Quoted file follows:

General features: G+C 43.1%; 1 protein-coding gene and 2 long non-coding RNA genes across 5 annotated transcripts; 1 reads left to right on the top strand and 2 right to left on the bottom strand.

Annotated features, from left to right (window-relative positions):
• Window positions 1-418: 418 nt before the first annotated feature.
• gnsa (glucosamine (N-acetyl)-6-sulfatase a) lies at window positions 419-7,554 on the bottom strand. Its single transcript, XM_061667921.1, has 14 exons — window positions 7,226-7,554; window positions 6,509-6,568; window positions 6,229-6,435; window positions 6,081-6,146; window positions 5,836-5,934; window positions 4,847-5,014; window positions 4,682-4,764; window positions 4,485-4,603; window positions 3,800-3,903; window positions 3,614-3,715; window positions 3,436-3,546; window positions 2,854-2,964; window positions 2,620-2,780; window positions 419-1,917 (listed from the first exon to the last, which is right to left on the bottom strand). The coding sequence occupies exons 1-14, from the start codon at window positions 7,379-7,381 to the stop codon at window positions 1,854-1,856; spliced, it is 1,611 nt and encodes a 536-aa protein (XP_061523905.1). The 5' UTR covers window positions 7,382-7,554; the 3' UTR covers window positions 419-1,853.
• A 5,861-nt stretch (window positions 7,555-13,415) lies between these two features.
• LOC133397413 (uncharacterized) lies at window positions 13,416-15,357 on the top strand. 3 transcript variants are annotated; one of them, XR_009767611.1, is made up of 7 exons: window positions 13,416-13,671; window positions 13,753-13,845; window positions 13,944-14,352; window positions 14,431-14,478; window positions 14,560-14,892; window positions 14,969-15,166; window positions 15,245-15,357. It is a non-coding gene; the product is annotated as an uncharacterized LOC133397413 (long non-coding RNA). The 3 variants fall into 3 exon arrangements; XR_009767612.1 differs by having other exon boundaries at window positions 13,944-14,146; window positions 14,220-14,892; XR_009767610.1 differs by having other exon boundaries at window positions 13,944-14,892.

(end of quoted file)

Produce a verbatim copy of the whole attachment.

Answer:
General features: G+C 43.1%; 1 protein-coding gene and 2 long non-coding RNA genes across 5 annotated transcripts; 1 reads left to right on the top strand and 2 right to left on the bottom strand.

Annotated features, from left to right (window-relative positions):
• Window positions 1-418: 418 nt before the first annotated feature.
• gnsa (glucosamine (N-acetyl)-6-sulfatase a) lies at window positions 419-7,554 on the bottom strand. Its single transcript, XM_061667921.1, has 14 exons — window positions 7,226-7,554; window positions 6,509-6,568; window positions 6,229-6,435; window positions 6,081-6,146; window positions 5,836-5,934; window positions 4,847-5,014; window positions 4,682-4,764; window positions 4,485-4,603; window positions 3,800-3,903; window positions 3,614-3,715; window positions 3,436-3,546; window positions 2,854-2,964; window positions 2,620-2,780; window positions 419-1,917 (listed from the first exon to the last, which is right to left on the bottom strand). The coding sequence occupies exons 1-14, from the start codon at window positions 7,379-7,381 to the stop codon at window positions 1,854-1,856; spliced, it is 1,611 nt and encodes a 536-aa protein (XP_061523905.1). The 5' UTR covers window positions 7,382-7,554; the 3' UTR covers window positions 419-1,853.
• A 5,861-nt stretch (window positions 7,555-13,415) lies between these two features.
• LOC133397413 (uncharacterized) lies at window positions 13,416-15,357 on the top strand. 3 transcript variants are annotated; one of them, XR_009767611.1, is made up of 7 exons: window positions 13,416-13,671; window positions 13,753-13,845; window positions 13,944-14,352; window positions 14,431-14,478; window positions 14,560-14,892; window positions 14,969-15,166; window positions 15,245-15,357. It is a non-coding gene; the product is annotated as an uncharacterized LOC133397413 (long non-coding RNA). The 3 variants fall into 3 exon arrangements; XR_009767612.1 differs by having other exon boundaries at window positions 13,944-14,146; window positions 14,220-14,892; XR_009767610.1 differs by having other exon boundaries at window positions 13,944-14,892.